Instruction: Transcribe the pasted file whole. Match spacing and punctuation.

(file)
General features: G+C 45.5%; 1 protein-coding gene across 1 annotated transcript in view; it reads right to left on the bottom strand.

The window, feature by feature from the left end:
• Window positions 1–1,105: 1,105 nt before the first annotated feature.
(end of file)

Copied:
General features: G+C 45.5%; 1 protein-coding gene across 1 annotated transcript in view; it reads right to left on the bottom strand.

The window, feature by feature from the left end:
• Window positions 1–1,105: 1,105 nt before the first annotated feature.